Mechanistic understanding of non-spherical bacterial attachment and deposition on plant surface structures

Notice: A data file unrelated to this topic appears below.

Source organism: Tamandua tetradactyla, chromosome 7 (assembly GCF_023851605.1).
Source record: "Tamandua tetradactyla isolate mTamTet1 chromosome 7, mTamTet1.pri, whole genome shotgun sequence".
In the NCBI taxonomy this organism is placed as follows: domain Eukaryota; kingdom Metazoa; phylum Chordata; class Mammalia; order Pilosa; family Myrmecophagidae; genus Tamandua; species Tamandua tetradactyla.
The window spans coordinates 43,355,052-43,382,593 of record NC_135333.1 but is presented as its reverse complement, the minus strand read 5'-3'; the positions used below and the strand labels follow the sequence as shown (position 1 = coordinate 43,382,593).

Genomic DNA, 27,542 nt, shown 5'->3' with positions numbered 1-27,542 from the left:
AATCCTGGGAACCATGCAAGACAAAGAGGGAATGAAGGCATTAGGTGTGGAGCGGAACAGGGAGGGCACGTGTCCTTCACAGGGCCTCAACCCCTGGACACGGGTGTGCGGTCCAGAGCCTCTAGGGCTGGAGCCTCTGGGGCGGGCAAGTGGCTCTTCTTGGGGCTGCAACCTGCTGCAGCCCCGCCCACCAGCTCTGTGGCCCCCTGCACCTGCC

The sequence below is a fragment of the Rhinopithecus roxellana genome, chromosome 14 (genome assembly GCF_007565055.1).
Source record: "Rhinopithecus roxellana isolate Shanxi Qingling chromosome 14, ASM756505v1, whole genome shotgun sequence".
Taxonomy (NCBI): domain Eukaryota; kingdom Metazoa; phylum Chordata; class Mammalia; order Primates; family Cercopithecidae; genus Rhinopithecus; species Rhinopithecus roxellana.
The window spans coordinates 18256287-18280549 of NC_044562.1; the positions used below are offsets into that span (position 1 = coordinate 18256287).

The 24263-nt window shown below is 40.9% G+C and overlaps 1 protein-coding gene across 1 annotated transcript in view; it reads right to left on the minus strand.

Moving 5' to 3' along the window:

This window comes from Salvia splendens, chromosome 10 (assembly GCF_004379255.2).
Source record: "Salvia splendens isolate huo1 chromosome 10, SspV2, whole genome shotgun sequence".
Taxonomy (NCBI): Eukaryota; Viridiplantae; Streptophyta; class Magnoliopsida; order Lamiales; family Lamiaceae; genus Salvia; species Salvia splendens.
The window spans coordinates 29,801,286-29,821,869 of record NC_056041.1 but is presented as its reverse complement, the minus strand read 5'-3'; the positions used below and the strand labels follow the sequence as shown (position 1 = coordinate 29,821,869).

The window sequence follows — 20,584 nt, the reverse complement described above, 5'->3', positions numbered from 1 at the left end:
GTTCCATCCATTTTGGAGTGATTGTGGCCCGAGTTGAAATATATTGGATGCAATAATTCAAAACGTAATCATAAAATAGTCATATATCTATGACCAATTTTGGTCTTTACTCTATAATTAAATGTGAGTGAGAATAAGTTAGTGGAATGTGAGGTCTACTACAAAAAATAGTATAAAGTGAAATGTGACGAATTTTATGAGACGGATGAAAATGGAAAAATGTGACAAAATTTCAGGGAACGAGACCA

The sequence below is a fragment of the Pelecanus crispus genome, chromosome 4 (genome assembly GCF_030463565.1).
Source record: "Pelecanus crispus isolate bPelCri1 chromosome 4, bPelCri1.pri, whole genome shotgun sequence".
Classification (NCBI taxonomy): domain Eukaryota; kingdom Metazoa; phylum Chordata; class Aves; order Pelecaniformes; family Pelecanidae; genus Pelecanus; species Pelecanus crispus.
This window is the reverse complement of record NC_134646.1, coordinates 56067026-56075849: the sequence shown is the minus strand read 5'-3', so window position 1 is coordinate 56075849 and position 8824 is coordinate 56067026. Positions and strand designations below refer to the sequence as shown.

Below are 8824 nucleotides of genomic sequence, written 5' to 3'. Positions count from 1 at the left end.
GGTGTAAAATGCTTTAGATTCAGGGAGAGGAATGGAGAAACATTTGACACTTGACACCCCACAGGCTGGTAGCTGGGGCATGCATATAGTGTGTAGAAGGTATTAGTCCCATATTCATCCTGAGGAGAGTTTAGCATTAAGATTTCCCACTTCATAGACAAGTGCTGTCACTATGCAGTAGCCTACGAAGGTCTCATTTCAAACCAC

Abstract Bacterial attachment to the surface and passive internalization to fresh produce is the first step in contamination of food. Understanding the mechanism of attachment and internalization could lead to the prevention of future outbreaks on fresh fruits and vegetables. The goal of this model was to validate and use a Lagrangian particle tracking simulation of a spherocylinder shaped bacteria, Escherichia coli , to determine the effect plant surface structures have on attachment. Rotation of the cells was validated versus theoretical and experimental data. Also, simulation results of attachment were validated versus experimentally measured cells to microfabricated plant structures: stomata, trichomes and grooves. The simulation results showed how trichomes decreased attachment by lowering shear stress within the microarray while stomata and grooves enhanced attachment by creating small regions of increased shear stress triggering shear enhanced adhesion. Microstructures affecting the local fluid shear stress, and not residence time, increased attachment. Highlights Simulation validated for translational and rotational motion. Trichomes decrease and stomata increase overall attachment. Attachment to trichomes predominately normal to flow. Attachment to stomata and grooves upstream and downstream of flow.
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